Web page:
Derrick Rose Says He Loves How He’s Playing Now And Regrets Nothing

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Derrick  Rose didn’t have any surgeries this year. In a sort of twisted way, that makes this Chicago season some form of a success, even if the Bulls did disappoint enough to miss the playoffs for the first time since 2008.

Rose did sustain his early eye injury. But the knees were healthy, the lower body didn’t deteriorate and his play actually picked up throughout the season. He may have taken loads of criticism this year for his slow start and his imperfect defense — which, even when he was an MVP, still wasn’t all too effective — but even Rose is pleased with the way he was playing at the end of the year.

He told as much to K.C. Johnson of the Chicago Tribune:

“All these injuries, I had to learn my body and know my body. I have to be the only one to determine when and when not to go. But I always thought that I was going to get back to the way that I played but even better. I love the way I’m playing, picking and choosing my spots. I love the way I’m playing on balance, not being reckless. And I love the pace that I’m playing with.”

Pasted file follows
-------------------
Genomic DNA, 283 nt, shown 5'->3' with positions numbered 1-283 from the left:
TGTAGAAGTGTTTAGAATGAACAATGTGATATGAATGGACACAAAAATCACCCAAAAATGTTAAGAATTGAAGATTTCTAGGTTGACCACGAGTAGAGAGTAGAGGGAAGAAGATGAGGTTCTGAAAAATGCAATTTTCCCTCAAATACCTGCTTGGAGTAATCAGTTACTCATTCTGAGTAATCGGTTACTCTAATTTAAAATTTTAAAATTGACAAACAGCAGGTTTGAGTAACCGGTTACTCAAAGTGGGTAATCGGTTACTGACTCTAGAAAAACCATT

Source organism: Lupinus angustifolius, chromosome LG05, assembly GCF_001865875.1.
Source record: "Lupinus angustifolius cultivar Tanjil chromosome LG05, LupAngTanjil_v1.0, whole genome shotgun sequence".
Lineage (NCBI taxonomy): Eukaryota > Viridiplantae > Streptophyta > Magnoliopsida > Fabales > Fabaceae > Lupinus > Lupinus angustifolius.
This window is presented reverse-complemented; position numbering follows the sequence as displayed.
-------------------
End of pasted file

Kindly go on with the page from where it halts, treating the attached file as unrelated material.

Rose almost got a pass the past few years after initially tearing his ACL during the 2012 Playoffs. And he deserved that, especially once he reinjured his knee only 10 games into his 2013-14 comeback season. This season, though, he trudged through different treatment — and his cryptic comments about his 2017 free agency didn’t help, nor did preseason reports that Jimmy Butler didn’t appreciate his work ethic, nor a certain lawsuit that anyone could argue has been forgotten about since last summer.

Rose won’t ever be the player he was when he garnered the MVP back in 2011 at just 22, but he can still learn to be an effective point guard. Toward the end of the season, he actually became that.

After Jan. 11, Rose averaged 17.8 points, 4.4 assists and 3.4 rebounds. He did all that in a mere 30.8 minutes a night. That’s a legitimate sample size, and most importantly, his 45-35-84 shooting line saved him from turning early-season clanking into one of the least efficient seasons in Bulls history.

If Rose can perform next year like he did in the final 36 games of 2016, Chicago has to be happy with that. And, with Rose hitting the open market during the summer of 2017, you have to imagine he’s going to be doing all he can to post a strong season.

You gotta earn that money.